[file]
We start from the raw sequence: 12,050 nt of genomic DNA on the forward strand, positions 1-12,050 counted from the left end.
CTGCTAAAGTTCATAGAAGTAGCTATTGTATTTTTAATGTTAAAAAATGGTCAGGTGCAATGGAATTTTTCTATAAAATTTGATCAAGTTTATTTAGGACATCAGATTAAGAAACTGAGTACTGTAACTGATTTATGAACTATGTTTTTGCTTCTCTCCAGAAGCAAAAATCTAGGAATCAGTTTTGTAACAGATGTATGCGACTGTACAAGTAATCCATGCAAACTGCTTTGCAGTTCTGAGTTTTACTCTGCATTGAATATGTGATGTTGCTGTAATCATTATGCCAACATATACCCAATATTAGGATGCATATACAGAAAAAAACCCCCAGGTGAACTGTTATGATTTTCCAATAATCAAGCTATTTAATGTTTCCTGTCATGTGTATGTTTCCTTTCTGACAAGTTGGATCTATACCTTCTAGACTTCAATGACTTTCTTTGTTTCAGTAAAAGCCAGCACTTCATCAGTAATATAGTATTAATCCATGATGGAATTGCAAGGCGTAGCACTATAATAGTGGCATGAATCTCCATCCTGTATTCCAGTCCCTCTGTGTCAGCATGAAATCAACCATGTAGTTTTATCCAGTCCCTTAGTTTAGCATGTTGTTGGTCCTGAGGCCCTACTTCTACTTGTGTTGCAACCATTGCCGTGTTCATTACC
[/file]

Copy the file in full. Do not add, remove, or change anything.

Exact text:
We start from the raw sequence: 12,050 nt of genomic DNA on the forward strand, positions 1-12,050 counted from the left end.
CTGCTAAAGTTCATAGAAGTAGCTATTGTATTTTTAATGTTAAAAAATGGTCAGGTGCAATGGAATTTTTCTATAAAATTTGATCAAGTTTATTTAGGACATCAGATTAAGAAACTGAGTACTGTAACTGATTTATGAACTATGTTTTTGCTTCTCTCCAGAAGCAAAAATCTAGGAATCAGTTTTGTAACAGATGTATGCGACTGTACAAGTAATCCATGCAAACTGCTTTGCAGTTCTGAGTTTTACTCTGCATTGAATATGTGATGTTGCTGTAATCATTATGCCAACATATACCCAATATTAGGATGCATATACAGAAAAAAACCCCCAGGTGAACTGTTATGATTTTCCAATAATCAAGCTATTTAATGTTTCCTGTCATGTGTATGTTTCCTTTCTGACAAGTTGGATCTATACCTTCTAGACTTCAATGACTTTCTTTGTTTCAGTAAAAGCCAGCACTTCATCAGTAATATAGTATTAATCCATGATGGAATTGCAAGGCGTAGCACTATAATAGTGGCATGAATCTCCATCCTGTATTCCAGTCCCTCTGTGTCAGCATGAAATCAACCATGTAGTTTTATCCAGTCCCTTAGTTTAGCATGTTGTTGGTCCTGAGGCCCTACTTCTACTTGTGTTGCAACCATTGCCGTGTTCATTACC